March 10, 2017 by libroshombre
Too many ultracrepidarians are running around these days. An “ultracrepidarian” is “someone who gives an opinion on things s/he knows nothing about,” according to “10 Words Every Book Lover Should Know,” an online article by Oliver Tearle. Ultracrepidarians abound online; that’s why fake news teems. Still, misinformation can differ in degree. The Onion, for instance, publishes online satirical hoaxes designed as news stories, but it’s upfront that all it publishes are spoofs. On the other hand, ABCnews.com.co, DrudgeReportcom.co, and usaToday.com.co are all owned by the same fake news troll and mimic the logos and URLs of ABC News, Drudge Reports, and USA Today. That’s malicious.
The Hoaxapedia in the Hoaxes.org website notes that “not just any deceptive act qualifies as a hoax. A small white lie, such as when an employee falsely calls in sick to take a day off work, doesn’t qualify as a hoax. Nor do most forms of criminal deception, such as identity theft, counterfeiting, perjury, or plagiarism. To become a hoax a lie must have
something extra. It must be somehow outrageous, ingenious, dramatic, or sensational. Most of all, it must command the attention of the public. A hoax, then, is a deliberately deceptive act that has succeeded in capturing the attention (and, ideally, the imagination) of the public.”
When does an innocent hoax turn into a malicious lie? The American Heritage Dictionary takes a broad view by defining “hoax” as “an act intended to deceive or trick, something that has been established or accepted by fraudulent means.” “Hoax” is most likely a corruption of “hocus,” which in the 1630s meant “conjurer, juggler,” and fifty years later evolved into “a cheat, imposter,” according to the Online Etymology Dictionary. So where does the Voynich Manuscript, owned by Yale’s Bieneke Rare Book Library, fit on the innocent joke-malicious lie index?
Debate over whether the manuscript’s a real document or a convincing forgery has raged among scholars for decades. The Bieneke website describes the Voynich Manuscript as follows: “Written in Central Europe at the end of the 15th or during the 16th century, the origin, language, and date of the Voynich Manuscript—named after the Polish-American antiquarian bookseller, Wilfrid M. Voynich,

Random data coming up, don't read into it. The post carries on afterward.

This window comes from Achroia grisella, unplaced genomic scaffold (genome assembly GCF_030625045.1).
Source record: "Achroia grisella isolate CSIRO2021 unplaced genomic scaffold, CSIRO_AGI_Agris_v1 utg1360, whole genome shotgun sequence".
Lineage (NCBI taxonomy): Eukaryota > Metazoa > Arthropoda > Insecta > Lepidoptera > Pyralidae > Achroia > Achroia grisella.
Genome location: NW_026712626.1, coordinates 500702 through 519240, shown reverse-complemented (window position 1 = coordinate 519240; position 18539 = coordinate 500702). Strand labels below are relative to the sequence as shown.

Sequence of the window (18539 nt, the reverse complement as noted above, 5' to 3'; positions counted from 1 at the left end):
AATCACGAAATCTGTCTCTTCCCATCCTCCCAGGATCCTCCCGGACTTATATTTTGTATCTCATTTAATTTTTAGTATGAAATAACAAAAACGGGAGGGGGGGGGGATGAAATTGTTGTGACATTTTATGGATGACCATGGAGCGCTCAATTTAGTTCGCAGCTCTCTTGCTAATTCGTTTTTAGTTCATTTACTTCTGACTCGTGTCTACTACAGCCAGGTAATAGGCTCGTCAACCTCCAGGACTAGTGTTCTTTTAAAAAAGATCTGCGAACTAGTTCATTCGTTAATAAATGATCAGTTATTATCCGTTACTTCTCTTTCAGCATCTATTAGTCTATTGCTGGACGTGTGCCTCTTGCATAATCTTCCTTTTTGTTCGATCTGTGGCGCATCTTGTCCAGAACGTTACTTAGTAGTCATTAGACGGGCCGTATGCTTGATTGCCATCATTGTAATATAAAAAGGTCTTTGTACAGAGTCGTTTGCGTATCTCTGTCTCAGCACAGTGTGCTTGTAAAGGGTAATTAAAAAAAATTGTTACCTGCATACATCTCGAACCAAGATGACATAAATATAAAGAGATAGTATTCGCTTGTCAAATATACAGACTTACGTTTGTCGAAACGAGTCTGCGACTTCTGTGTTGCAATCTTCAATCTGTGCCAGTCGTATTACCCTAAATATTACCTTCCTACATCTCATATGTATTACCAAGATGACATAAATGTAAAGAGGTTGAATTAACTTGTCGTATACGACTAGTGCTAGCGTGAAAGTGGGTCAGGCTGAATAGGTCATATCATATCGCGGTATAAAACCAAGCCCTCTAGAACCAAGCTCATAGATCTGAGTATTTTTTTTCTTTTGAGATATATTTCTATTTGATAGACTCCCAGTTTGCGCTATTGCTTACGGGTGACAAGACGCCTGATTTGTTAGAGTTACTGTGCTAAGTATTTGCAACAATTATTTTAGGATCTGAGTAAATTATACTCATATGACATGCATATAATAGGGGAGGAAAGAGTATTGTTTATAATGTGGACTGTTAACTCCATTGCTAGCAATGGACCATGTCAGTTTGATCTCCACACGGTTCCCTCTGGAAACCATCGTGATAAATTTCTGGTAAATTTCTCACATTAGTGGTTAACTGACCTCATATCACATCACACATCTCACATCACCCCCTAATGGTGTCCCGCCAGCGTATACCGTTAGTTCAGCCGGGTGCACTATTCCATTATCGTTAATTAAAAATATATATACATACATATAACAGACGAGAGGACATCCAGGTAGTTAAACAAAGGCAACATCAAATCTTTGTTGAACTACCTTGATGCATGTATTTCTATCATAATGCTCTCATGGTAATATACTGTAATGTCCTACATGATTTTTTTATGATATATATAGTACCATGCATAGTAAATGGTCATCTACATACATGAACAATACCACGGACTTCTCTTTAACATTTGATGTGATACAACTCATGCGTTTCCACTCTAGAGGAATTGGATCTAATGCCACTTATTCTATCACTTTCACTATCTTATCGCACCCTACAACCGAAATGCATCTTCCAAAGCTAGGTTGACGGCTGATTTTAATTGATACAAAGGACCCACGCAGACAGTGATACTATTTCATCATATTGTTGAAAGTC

who acquired it in 1912—are still being debated as vigorously as its puzzling drawings and undeciphered text. Described as a magical or scientific text, nearly every page contains botanical, figurative, and scientific drawings of a provincial but lively character, drawn in ink with vibrant washes in various shades of green, brown, yellow,
blue, and red.” Many have tried but no one’s cracked the book’s code or made much sense of the drawings, but the book’s parchment was carbon dated to the early 1400s, and the inks pan out, too..
The manuscript’s first known owner was Georg Baresch, an obscure 17th century alchemist from Prague and wound up in library of the College Romano, now the Pontifical Gregorian University in the 1800s. Soon thereafter Italy unified into a national government, and the Romano library’s collection was confiscated. However, beforehand its most valuable books were “hastily transferred to the personal libraries of the faculty, which were exempt from confiscation,” according to Wikipedia. In 1912 some of the books were sold as fundraising for the College, and Voynich purchased 30, including his Manuscript.
Born in 1865, Voynich was a Polish revolutionary-turned-rare-book-dealer and bibliophile. He was son-in-law to George Boole, whose invented Boolean Logic that allows internet searching by combining “words and phrases using the words AND, OR, NOT and NEAR (otherwise known as Boolean operators) to limit, widen, or define your search. Most Internet search engines and Web directories default to these Boolean search parameters anyway,” according to LifeWire.com. For example, to find precise information on training terrier puppies that aren’t Airedales, you’d search for “dogs AND puppies AND terriers AND training BUT NOT Airedales.”
Ethel, Voynich’s wife, trod the edges of truthfulness, too. “The Gadfly,” her 1897 novel, was supposedly based on the adventures of her lover, Sidney Reilly, who was made famous by the BBC series, “Reilly, Ace of Spies.” Maybe that’s another hoax. Unlike morosophs (would-be philosophers and learned fools), for sure your public library provides reliable information on all points of view from creditable sources.